Clinical features and outcome of tuberculosis in solid-organ transplant recipients
Abstract number: P1780
Fernàndez-Sabé N., Lladó L., Gil-Vernet S., Alcaide F., Santín M., Carratalà J.
Objectives: The aim of this study was to analyze the frequency, characteristics, treatment and outcome of tuberculosis in solid-organ transplant (SOT) recipients.
Methods: We retrospectively reviewed medical charts of all cases of tuberculosis occcurring in SOT recipients from 2000 to 2007. Data regarding baseline and clinical features, treatment and outcome were retrieved.
Results: A total of 13 of 1304 SOT recipients developed tuberculosis (1%). The frequency of tuberculosis according to the type of allograft was 1.3% (9 of 700) for kidney recipients, 0.8% (4 of 485) for liver recipients, and 0% (0 of 119) for heart recipients. Eight patients were males (61%) and the mean age was 55 years (range, 3574 years). Seven patients were receiving more than one immunosuppressive drug by the time of diagnosis: corticosteroids (6), cyclosporine (5), mycophenolate mofetil (7), sirolimus (2) and tacrolimus (4). The mean time to the development of tuberculosis was 1726 days (range, 574131 days). Four patients (31%) developed tuberculosis within the first year post-transplantation. The mean duration of symptoms until diagnosis was 30 days (range, 1180 days). Seven patients (54%) had pulmonary tuberculosis, 4 (31%) had disseminated infection and 2 patients (15%) had lymph nodes involvement. One patient had concomitant cytomegalovirus infection. No Mycobacterium tuberculosis strain was resistant to first-line antituberculous drugs. All patients were given isoniazid, and most of them received a 3-drug regimen. Rifampin was used in 9 cases. Six patients (4 liver and 2 renal recipients) developed hepatotoxicity, leading to discontinuation of antituberculous treatment in 4 cases. One patient developed rejection during treatment without allograft lost. Overall mortality was 15% (2 of 13 patients).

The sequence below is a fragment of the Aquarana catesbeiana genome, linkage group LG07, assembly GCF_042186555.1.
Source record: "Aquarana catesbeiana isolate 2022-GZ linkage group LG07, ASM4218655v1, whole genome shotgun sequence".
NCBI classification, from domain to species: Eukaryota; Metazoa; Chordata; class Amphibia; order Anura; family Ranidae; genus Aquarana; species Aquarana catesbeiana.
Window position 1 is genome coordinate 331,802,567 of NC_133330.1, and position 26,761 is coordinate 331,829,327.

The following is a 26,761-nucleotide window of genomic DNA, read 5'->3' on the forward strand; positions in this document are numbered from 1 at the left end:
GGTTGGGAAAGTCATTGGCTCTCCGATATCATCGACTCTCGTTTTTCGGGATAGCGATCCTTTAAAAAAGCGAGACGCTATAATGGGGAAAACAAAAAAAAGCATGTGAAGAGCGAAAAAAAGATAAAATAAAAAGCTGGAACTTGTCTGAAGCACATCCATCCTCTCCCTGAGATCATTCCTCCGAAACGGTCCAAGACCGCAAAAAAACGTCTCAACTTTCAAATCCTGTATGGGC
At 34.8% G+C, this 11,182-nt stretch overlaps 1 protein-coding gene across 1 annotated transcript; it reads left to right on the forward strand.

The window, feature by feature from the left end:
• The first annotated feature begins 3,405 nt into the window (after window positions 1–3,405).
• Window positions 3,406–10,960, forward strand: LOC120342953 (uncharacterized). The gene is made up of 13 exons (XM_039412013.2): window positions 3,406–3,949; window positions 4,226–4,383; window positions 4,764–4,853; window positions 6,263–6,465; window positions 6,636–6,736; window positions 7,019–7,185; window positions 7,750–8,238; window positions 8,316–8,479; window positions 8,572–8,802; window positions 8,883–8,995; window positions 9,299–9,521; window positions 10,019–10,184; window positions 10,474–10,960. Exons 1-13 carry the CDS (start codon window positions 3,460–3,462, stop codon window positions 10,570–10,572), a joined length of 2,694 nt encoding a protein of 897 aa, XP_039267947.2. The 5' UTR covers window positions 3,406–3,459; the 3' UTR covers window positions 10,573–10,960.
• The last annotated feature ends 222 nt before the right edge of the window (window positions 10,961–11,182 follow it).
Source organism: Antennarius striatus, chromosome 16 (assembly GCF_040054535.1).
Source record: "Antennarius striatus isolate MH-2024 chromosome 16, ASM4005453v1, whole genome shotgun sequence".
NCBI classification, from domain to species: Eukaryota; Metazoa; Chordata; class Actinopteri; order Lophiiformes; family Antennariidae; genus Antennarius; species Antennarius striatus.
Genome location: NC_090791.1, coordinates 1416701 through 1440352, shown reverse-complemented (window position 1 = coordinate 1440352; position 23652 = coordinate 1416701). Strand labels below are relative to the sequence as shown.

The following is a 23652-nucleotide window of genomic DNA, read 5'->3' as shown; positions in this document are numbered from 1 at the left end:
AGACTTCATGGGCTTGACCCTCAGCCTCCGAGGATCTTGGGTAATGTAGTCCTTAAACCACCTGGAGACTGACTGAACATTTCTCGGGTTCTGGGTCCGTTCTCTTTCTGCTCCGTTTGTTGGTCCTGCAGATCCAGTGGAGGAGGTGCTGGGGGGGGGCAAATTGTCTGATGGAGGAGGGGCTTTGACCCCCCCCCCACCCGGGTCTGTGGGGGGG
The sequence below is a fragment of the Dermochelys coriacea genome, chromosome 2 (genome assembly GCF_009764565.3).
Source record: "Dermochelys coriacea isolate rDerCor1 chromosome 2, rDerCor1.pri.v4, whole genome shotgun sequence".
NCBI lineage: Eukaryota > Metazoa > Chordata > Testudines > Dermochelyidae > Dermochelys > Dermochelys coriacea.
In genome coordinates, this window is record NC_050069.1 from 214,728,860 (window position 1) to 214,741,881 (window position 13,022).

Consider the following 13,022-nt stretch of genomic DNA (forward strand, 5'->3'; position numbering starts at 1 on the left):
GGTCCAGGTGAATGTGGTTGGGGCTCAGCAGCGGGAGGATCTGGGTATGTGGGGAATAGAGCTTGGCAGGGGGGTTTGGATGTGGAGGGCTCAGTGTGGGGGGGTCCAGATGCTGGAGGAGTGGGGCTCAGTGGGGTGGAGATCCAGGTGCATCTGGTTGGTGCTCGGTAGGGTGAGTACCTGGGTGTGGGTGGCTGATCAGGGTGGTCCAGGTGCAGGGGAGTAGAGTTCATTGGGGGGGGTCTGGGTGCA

Conclusions: In this study, 1% of SOT recipients developed tuberculosis, which frequently presented with extra-pulmonary involvement and caused considerable mortality. Hepatotoxicity was a significant therapeutic drawback, mainly among liver transplant recipients.
|Session name:||19th European Congress of Clinical Microbiology and Infectious Diseases|
|Location:||Helsinki, Finland, 16 - 19 May 2009|
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